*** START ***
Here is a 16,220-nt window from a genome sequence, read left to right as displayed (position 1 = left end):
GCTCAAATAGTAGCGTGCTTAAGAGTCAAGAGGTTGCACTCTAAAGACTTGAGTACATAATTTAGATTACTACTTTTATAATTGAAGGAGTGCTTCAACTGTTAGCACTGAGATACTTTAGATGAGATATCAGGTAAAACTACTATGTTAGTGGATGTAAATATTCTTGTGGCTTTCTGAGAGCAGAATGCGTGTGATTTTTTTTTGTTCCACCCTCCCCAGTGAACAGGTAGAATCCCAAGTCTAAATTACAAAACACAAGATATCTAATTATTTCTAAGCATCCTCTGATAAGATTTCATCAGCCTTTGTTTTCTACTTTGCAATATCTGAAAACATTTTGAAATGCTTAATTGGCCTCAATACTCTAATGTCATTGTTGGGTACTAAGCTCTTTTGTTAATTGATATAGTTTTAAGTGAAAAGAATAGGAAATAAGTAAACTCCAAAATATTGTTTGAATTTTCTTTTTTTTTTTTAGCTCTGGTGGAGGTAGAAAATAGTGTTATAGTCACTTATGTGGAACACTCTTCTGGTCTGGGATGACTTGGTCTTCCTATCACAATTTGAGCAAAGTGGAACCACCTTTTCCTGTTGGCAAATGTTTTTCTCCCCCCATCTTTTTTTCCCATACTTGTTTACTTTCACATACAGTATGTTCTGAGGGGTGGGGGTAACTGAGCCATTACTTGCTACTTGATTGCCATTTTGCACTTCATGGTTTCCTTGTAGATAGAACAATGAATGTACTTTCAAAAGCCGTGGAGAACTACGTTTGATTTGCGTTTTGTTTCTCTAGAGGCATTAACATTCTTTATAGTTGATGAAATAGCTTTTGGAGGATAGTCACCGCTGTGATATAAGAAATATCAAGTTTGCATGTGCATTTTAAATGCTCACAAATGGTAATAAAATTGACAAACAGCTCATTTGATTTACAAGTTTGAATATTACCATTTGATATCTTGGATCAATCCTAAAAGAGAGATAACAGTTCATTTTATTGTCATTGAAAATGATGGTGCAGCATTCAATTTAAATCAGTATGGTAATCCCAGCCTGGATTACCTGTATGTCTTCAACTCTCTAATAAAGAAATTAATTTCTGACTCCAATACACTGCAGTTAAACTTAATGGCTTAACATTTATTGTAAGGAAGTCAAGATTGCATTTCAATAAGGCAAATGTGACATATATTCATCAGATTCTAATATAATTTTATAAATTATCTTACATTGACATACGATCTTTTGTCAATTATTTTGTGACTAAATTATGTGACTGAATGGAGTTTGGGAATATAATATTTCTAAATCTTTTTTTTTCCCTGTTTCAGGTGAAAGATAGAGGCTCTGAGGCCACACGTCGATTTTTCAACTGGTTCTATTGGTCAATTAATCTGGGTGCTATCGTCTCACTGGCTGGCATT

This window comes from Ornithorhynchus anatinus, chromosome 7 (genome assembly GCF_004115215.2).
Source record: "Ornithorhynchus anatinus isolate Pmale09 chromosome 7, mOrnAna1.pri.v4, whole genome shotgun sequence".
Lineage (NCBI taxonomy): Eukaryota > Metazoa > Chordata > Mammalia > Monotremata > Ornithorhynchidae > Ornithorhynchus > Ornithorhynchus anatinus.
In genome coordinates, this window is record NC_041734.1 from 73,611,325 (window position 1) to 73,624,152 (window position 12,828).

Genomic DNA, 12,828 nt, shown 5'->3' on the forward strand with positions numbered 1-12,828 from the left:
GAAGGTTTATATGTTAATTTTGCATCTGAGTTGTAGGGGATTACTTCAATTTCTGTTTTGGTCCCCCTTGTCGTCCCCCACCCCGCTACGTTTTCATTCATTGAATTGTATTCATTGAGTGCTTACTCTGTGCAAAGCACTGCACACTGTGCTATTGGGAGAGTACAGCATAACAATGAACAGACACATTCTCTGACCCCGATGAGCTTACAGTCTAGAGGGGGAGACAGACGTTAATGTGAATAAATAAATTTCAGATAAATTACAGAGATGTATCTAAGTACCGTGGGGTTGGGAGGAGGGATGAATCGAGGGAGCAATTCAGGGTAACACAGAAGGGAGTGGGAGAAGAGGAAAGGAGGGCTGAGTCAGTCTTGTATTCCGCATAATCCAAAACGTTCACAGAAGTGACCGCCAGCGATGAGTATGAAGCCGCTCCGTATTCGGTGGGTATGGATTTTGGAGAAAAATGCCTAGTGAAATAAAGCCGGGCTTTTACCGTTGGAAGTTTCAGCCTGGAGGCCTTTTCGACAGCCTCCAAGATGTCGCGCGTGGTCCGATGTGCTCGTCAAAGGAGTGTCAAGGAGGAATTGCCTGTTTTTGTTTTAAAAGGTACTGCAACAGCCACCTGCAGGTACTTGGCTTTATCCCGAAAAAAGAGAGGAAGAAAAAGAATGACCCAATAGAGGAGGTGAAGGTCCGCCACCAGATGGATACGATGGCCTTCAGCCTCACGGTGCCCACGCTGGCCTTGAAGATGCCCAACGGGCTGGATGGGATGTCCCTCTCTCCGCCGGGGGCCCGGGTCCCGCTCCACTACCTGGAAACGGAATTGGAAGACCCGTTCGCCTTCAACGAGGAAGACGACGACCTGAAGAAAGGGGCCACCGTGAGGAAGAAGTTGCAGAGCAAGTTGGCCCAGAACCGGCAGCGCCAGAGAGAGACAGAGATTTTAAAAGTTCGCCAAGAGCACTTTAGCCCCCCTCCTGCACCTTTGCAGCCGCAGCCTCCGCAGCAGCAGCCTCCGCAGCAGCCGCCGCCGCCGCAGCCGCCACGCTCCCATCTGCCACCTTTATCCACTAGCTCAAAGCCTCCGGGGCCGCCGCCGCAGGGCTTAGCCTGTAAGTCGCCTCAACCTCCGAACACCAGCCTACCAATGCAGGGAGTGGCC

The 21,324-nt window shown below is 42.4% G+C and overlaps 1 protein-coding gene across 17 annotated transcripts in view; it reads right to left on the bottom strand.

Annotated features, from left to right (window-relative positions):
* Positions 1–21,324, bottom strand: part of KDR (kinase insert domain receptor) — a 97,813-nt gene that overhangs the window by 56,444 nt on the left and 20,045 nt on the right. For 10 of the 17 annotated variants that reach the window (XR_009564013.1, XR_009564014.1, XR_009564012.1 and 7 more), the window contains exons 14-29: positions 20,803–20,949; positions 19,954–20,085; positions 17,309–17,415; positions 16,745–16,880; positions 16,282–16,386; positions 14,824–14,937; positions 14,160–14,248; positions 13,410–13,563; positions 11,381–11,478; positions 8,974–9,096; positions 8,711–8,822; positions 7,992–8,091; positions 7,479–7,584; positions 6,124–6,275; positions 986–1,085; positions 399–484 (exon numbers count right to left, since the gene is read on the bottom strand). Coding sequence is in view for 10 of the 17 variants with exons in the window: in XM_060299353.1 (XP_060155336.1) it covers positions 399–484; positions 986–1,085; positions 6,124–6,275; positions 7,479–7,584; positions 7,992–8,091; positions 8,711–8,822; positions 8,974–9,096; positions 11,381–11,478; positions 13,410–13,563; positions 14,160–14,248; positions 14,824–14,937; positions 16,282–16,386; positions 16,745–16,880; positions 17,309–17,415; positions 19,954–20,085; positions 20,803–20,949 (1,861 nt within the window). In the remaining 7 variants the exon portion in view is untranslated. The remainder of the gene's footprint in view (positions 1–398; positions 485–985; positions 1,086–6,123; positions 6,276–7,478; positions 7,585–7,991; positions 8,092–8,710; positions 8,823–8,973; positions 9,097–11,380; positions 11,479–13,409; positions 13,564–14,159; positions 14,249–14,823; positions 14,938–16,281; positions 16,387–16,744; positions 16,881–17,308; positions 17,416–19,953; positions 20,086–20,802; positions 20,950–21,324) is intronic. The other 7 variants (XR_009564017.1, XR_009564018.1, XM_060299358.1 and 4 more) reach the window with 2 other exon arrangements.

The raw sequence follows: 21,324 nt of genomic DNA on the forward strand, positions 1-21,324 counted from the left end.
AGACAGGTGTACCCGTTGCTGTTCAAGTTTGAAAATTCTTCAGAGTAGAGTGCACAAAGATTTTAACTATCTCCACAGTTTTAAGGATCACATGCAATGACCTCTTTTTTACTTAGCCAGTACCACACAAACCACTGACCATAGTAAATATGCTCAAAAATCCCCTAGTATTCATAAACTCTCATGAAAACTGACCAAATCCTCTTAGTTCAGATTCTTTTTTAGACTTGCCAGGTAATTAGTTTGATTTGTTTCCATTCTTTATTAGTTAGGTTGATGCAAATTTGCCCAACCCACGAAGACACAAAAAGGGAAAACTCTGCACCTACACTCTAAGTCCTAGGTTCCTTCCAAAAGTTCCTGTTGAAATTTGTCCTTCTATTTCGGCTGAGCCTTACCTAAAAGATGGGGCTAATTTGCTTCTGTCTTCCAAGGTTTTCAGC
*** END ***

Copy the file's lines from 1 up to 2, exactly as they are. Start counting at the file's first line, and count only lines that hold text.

Here is a 16,220-nt window from a genome sequence, read left to right as displayed (position 1 = left end):
GCTCAAATAGTAGCGTGCTTAAGAGTCAAGAGGTTGCACTCTAAAGACTTGAGTACATAATTTAGATTACTACTTTTATAATTGAAGGAGTGCTTCAACTGTTAGCACTGAGATACTTTAGATGAGATATCAGGTAAAACTACTATGTTAGTGGATGTAAATATTCTTGTGGCTTTCTGAGAGCAGAATGCGTGTGATTTTTTTTTGTTCCACCCTCCCCAGTGAACAGGTAGAATCCCAAGTCTAAATTACAAAACACAAGATATCTAATTATTTCTAAGCATCCTCTGATAAGATTTCATCAGCCTTTGTTTTCTACTTTGCAATATCTGAAAACATTTTGAAATGCTTAATTGGCCTCAATACTCTAATGTCATTGTTGGGTACTAAGCTCTTTTGTTAATTGATATAGTTTTAAGTGAAAAGAATAGGAAATAAGTAAACTCCAAAATATTGTTTGAATTTTCTTTTTTTTTTTTAGCTCTGGTGGAGGTAGAAAATAGTGTTATAGTCACTTATGTGGAACACTCTTCTGGTCTGGGATGACTTGGTCTTCCTATCACAATTTGAGCAAAGTGGAACCACCTTTTCCTGTTGGCAAATGTTTTTCTCCCCCCATCTTTTTTTCCCATACTTGTTTACTTTCACATACAGTATGTTCTGAGGGGTGGGGGTAACTGAGCCATTACTTGCTACTTGATTGCCATTTTGCACTTCATGGTTTCCTTGTAGATAGAACAATGAATGTACTTTCAAAAGCCGTGGAGAACTACGTTTGATTTGCGTTTTGTTTCTCTAGAGGCATTAACATTCTTTATAGTTGATGAAATAGCTTTTGGAGGATAGTCACCGCTGTGATATAAGAAATATCAAGTTTGCATGTGCATTTTAAATGCTCACAAATGGTAATAAAATTGACAAACAGCTCATTTGATTTACAAGTTTGAATATTACCATTTGATATCTTGGATCAATCCTAAAAGAGAGATAACAGTTCATTTTATTGTCATTGAAAATGATGGTGCAGCATTCAATTTAAATCAGTATGGTAATCCCAGCCTGGATTACCTGTATGTCTTCAACTCTCTAATAAAGAAATTAATTTCTGACTCCAATACACTGCAGTTAAACTTAATGGCTTAACATTTATTGTAAGGAAGTCAAGATTGCATTTCAATAAGGCAAATGTGACATATATTCATCAGATTCTAATATAATTTTATAAATTATCTTACATTGACATACGATCTTTTGTCAATTATTTTGTGACTAAATTATGTGACTGAATGGAGTTTGGGAATATAATATTTCTAAATCTTTTTTTTTCCCTGTTTCAGGTGAAAGATAGAGGCTCTGAGGCCACACGTCGATTTTTCAACTGGTTCTATTGGTCAATTAATCTGGGTGCTATCGTCTCACTGGCTGGCATT